The “It’s Your Choice” game was originally introduced to me by Susan Garrett. It’s a great game to teach self control to adult dogs and puppies.
My goal is always self rather than imposed control. This means that I don’t want to have to manage my dog forever, but rather teach him to manage himself and control his emotions.
Most dogs have relatively poor self control. While it’s normal for puppies and adolescent dogs to exhibit poor emotional control, it’s amazing to me how many adult dogs have no idea how to control themselves. These dogs often become hysterical when they can’t get something they want, lunging, barking, and throwing themselves around. These dogs need the “It’s Your Choice” game.
The premise of the game is simple. It’s the dog’s choice to control himself in the presence of temptation.
This game can be started with treats (we do this in all of our Beginning Obedience classes as a “leave it” exercise), but should quickly be transferred to real life situations. I’ll discuss how I use it in real life.
Let’s say I’m walking my adolescent dog, and a squirrel darts out in front of us. As soon as he sees the squirrel, he begins straining at the leash and barking loudly. He’s clearly not controlling himself, so this is a perfect time to use the It’s Your Choice game.
The first step is to start backing away from the temptation. I already mentioned that I use a Gentle Leader headcollar when training a dog, and it’s very important here. If my dog were on a regular collar, he could continue looking at the squirrel as we backed away. If my dog’s on a Gentle Leader, I use gentle leash pressure to turn his head away from the squirrel towards me as I back up. I back up 6-10 steps, then let the leash go slack.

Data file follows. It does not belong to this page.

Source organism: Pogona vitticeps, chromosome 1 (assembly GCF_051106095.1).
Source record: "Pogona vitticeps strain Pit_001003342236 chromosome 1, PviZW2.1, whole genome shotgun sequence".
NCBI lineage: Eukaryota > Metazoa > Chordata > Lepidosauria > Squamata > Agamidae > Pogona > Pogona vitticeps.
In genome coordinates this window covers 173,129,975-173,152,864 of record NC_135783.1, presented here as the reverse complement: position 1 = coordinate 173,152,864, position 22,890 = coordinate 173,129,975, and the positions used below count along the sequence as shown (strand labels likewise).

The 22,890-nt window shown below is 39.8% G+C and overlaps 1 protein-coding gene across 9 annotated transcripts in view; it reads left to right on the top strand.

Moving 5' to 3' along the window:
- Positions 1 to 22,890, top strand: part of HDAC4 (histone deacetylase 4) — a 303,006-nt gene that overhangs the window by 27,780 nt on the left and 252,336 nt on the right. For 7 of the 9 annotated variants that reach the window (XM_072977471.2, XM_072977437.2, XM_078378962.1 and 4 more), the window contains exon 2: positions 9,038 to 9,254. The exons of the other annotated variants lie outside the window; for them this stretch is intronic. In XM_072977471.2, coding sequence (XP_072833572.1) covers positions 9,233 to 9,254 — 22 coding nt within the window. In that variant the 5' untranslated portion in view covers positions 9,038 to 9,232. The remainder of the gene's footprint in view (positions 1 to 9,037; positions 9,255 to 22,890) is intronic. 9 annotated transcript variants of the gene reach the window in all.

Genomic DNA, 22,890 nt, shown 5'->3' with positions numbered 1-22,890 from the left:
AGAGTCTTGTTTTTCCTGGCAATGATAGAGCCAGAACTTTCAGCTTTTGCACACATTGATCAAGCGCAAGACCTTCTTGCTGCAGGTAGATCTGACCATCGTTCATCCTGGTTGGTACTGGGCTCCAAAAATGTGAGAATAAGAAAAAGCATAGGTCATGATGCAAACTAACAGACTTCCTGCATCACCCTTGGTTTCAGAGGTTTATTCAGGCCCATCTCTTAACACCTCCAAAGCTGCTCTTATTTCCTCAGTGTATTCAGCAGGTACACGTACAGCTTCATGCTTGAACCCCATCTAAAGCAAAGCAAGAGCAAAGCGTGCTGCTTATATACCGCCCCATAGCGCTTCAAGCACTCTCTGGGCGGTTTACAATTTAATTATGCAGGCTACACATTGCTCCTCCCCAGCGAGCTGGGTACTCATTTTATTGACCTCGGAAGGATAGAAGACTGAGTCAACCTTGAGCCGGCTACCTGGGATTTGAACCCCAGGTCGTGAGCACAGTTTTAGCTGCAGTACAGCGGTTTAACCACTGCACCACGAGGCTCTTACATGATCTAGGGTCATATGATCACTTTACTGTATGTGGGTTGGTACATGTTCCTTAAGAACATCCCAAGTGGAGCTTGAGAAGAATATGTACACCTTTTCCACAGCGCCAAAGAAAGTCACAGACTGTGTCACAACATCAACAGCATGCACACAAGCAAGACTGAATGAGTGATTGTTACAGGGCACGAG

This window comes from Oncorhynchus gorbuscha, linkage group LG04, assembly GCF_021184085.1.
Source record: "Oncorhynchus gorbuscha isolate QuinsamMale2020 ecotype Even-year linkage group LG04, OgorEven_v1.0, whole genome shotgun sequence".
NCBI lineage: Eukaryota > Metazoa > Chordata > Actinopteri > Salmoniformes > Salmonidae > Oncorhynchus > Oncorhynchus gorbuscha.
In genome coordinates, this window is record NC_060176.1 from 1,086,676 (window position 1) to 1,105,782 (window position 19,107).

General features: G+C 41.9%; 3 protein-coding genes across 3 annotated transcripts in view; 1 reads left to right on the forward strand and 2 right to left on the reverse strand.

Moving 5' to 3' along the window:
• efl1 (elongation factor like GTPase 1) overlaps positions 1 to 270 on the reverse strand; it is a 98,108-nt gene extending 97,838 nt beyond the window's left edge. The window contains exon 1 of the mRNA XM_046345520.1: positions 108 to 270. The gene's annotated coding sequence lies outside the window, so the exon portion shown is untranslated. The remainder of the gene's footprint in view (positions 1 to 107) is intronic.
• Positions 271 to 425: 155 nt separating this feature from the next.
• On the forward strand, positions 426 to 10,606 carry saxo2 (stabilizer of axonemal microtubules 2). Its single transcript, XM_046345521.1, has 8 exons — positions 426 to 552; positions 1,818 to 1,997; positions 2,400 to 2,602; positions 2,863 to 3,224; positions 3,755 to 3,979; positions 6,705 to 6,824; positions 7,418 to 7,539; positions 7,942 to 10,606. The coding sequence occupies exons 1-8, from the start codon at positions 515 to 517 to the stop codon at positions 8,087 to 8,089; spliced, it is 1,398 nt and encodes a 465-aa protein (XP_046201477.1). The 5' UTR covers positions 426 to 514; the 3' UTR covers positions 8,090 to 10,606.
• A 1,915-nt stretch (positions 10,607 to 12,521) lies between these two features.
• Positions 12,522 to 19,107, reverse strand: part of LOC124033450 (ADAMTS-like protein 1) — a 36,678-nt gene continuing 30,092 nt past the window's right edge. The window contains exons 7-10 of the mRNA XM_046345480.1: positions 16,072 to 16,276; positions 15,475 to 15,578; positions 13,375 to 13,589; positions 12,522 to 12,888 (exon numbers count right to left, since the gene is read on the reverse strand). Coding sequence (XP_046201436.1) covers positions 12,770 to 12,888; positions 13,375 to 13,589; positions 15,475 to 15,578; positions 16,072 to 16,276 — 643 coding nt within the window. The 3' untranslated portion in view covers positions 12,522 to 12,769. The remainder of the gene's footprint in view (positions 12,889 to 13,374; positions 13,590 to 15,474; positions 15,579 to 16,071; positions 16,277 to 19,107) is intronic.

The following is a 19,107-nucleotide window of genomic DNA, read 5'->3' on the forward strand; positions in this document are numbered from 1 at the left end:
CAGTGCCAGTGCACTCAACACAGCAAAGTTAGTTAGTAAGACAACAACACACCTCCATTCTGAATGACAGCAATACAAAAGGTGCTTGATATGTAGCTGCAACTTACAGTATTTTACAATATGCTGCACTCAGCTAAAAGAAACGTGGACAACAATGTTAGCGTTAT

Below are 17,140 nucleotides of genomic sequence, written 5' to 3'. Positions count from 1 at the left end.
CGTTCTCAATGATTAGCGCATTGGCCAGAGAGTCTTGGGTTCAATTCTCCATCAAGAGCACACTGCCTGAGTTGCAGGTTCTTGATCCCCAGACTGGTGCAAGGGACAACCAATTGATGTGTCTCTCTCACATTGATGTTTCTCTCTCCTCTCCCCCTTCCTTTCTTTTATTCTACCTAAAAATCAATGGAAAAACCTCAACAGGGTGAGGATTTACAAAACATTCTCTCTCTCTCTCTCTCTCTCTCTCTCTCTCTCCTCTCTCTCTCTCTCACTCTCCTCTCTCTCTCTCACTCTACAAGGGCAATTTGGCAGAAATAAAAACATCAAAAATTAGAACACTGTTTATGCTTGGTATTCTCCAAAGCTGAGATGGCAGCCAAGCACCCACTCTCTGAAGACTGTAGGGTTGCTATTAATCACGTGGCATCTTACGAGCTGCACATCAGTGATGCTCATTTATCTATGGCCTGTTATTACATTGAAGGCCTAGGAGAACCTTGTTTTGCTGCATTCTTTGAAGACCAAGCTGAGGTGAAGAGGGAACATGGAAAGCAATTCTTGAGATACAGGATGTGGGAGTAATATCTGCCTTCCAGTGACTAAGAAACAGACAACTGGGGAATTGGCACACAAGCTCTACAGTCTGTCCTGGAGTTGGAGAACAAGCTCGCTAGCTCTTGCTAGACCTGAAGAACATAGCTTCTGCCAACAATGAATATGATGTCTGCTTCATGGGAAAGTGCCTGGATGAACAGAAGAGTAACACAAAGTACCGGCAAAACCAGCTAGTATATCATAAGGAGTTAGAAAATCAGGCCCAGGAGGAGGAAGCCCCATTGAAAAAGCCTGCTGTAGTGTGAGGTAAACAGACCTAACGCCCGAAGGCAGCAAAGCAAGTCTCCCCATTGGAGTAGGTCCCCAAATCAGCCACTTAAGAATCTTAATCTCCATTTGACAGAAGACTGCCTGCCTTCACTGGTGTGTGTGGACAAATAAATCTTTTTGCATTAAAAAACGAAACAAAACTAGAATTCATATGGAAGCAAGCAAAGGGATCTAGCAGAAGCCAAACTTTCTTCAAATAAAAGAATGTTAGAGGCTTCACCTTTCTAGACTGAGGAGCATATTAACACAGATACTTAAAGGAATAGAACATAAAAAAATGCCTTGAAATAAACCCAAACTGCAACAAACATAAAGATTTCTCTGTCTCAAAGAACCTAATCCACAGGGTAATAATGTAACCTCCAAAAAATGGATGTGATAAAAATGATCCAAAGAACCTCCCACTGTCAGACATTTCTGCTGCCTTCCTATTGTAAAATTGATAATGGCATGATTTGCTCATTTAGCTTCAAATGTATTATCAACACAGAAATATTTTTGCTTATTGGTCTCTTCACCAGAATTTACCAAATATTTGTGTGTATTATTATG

This is the moment of truth. It’s the dog’s choice.
If my dog makes the correct choice and offers me attention or begins playing the Look at That game (more about this in later posts), I reward him. Remember that rewards can be whatever the dog is motivated by. In some cases I may click and treat, but with most dogs I’ll click and take a step closer to the squirrel, since that’s what my dog really wants in this situation. My dog quickly learns that by offering me attention and controlling himself, he’s able to get closer to what he wants.
If my dog cannot make the correct choice, I don’t get upset. Instead, I just start another round of the It’s Your Choice game, again turning his head away from the temptation and backing up 6-10 steps. I’ll continue to do this until we get far enough away for my dog to make the choice I want.
So, does your dog have good self control? Have you ever played the It’s Your Choice game, and if so how did it go? Let us know in the comments!